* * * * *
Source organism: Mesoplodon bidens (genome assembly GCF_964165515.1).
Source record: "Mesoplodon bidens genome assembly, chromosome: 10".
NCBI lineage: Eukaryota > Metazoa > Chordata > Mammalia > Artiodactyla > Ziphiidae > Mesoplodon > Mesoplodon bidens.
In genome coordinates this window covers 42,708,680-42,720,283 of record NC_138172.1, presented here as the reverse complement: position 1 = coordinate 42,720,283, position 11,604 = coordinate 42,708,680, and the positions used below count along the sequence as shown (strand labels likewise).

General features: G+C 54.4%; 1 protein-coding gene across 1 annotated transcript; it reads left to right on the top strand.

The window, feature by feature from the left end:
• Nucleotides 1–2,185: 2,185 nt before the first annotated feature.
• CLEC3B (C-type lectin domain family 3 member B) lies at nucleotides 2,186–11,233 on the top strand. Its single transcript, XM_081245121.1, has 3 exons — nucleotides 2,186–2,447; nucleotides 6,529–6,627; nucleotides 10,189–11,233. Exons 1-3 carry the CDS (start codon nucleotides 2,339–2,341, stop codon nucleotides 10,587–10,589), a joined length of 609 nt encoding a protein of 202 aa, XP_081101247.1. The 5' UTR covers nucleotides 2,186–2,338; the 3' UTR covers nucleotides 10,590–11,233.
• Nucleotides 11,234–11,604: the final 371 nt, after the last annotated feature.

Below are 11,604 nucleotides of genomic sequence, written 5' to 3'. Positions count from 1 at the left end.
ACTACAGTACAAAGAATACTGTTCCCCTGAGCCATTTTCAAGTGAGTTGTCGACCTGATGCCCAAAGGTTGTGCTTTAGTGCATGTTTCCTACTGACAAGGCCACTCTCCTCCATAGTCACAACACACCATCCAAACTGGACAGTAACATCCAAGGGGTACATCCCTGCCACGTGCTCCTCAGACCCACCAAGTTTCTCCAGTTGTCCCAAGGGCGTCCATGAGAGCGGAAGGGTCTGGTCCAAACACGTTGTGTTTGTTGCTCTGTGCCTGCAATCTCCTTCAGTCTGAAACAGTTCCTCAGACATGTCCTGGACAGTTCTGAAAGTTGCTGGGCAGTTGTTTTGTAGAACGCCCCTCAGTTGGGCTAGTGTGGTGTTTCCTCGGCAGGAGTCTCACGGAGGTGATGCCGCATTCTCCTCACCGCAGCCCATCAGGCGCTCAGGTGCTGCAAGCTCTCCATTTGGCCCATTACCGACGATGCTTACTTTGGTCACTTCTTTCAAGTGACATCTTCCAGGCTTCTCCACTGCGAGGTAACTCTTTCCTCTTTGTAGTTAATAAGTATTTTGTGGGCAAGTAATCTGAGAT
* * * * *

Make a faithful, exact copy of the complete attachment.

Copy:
Source organism: Mesoplodon bidens (genome assembly GCF_964165515.1).
Source record: "Mesoplodon bidens genome assembly, chromosome: 10".
NCBI lineage: Eukaryota > Metazoa > Chordata > Mammalia > Artiodactyla > Ziphiidae > Mesoplodon > Mesoplodon bidens.
In genome coordinates this window covers 42,708,680-42,720,283 of record NC_138172.1, presented here as the reverse complement: position 1 = coordinate 42,720,283, position 11,604 = coordinate 42,708,680, and the positions used below count along the sequence as shown (strand labels likewise).

General features: G+C 54.4%; 1 protein-coding gene across 1 annotated transcript; it reads left to right on the top strand.

The window, feature by feature from the left end:
• Nucleotides 1–2,185: 2,185 nt before the first annotated feature.
• CLEC3B (C-type lectin domain family 3 member B) lies at nucleotides 2,186–11,233 on the top strand. Its single transcript, XM_081245121.1, has 3 exons — nucleotides 2,186–2,447; nucleotides 6,529–6,627; nucleotides 10,189–11,233. Exons 1-3 carry the CDS (start codon nucleotides 2,339–2,341, stop codon nucleotides 10,587–10,589), a joined length of 609 nt encoding a protein of 202 aa, XP_081101247.1. The 5' UTR covers nucleotides 2,186–2,338; the 3' UTR covers nucleotides 10,590–11,233.
• Nucleotides 11,234–11,604: the final 371 nt, after the last annotated feature.

Below are 11,604 nucleotides of genomic sequence, written 5' to 3'. Positions count from 1 at the left end.
ACTACAGTACAAAGAATACTGTTCCCCTGAGCCATTTTCAAGTGAGTTGTCGACCTGATGCCCAAAGGTTGTGCTTTAGTGCATGTTTCCTACTGACAAGGCCACTCTCCTCCATAGTCACAACACACCATCCAAACTGGACAGTAACATCCAAGGGGTACATCCCTGCCACGTGCTCCTCAGACCCACCAAGTTTCTCCAGTTGTCCCAAGGGCGTCCATGAGAGCGGAAGGGTCTGGTCCAAACACGTTGTGTTTGTTGCTCTGTGCCTGCAATCTCCTTCAGTCTGAAACAGTTCCTCAGACATGTCCTGGACAGTTCTGAAAGTTGCTGGGCAGTTGTTTTGTAGAACGCCCCTCAGTTGGGCTAGTGTGGTGTTTCCTCGGCAGGAGTCTCACGGAGGTGATGCCGCATTCTCCTCACCGCAGCCCATCAGGCGCTCAGGTGCTGCAAGCTCTCCATTTGGCCCATTACCGACGATGCTTACTTTGGTCACTTCTTTCAAGTGACATCTTCCAGGCTTCTCCACTGCGAGGTAACTCTTTCCTCTTTGTAGTTAATAAGTATTTTGTGGGCAAGTAATCTGAGAT